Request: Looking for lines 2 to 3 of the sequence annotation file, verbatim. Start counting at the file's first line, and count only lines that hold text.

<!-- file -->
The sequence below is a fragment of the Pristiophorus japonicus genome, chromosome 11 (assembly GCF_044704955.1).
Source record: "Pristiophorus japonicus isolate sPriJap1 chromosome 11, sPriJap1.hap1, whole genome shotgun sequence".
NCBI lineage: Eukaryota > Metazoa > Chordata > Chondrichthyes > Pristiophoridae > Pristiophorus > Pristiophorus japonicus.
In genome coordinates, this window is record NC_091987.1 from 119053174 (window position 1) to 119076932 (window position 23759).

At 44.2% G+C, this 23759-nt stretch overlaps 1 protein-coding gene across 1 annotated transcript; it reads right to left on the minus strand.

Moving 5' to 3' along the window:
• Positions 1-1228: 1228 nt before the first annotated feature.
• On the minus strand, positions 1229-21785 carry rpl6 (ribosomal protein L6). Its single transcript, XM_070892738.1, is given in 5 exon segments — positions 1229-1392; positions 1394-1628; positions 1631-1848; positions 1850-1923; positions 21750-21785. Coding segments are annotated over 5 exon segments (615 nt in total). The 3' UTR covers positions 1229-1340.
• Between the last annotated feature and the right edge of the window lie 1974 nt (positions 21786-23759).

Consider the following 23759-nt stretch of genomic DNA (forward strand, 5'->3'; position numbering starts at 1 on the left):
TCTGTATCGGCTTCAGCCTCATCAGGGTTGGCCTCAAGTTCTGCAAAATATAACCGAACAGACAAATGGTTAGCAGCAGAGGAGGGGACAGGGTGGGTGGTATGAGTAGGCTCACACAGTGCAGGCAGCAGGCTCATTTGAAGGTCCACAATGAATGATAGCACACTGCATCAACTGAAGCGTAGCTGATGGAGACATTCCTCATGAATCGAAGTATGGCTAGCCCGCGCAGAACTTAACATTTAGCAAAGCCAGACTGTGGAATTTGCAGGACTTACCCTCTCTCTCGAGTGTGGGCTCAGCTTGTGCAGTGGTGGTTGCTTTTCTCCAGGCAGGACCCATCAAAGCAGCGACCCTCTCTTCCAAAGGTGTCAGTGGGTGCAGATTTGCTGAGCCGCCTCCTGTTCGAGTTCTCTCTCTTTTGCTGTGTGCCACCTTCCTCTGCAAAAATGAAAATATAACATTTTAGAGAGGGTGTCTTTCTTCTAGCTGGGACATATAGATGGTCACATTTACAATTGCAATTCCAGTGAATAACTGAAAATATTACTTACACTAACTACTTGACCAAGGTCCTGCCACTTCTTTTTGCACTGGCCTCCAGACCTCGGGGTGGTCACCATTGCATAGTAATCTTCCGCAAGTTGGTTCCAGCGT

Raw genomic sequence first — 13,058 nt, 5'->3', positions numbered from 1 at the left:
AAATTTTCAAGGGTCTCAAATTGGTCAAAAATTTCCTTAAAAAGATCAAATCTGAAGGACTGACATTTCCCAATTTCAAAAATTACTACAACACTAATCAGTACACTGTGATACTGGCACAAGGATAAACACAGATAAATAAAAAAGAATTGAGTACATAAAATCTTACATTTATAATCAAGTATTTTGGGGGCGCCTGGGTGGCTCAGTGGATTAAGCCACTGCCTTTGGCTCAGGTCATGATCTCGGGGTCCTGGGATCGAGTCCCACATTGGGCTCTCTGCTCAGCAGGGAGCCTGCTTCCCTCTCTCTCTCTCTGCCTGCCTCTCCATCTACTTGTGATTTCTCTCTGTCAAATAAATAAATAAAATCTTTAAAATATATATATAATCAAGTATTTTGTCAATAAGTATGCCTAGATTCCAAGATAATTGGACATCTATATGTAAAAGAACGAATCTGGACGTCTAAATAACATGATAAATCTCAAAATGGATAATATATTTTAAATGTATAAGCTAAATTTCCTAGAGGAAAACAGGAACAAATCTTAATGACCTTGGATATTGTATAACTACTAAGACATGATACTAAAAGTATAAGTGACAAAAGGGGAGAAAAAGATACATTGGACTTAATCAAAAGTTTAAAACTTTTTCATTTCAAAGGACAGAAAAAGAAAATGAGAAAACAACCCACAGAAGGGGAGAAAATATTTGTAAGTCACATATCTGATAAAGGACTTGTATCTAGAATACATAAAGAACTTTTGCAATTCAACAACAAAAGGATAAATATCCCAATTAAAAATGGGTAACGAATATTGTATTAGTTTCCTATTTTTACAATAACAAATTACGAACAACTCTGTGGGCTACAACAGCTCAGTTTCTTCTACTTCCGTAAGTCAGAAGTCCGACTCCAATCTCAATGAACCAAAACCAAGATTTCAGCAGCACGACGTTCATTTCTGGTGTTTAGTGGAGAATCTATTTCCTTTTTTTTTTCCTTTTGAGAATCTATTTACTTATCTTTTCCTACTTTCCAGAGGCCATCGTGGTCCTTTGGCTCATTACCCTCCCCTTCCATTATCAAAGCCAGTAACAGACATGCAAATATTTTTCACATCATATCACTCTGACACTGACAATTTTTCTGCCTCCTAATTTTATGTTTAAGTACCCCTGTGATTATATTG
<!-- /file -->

Source record: "Pristiophorus japonicus isolate sPriJap1 chromosome 11, sPriJap1.hap1, whole genome shotgun sequence".
NCBI lineage: Eukaryota > Metazoa > Chordata > Chondrichthyes > Pristiophoridae > Pristiophorus > Pristiophorus japonicus.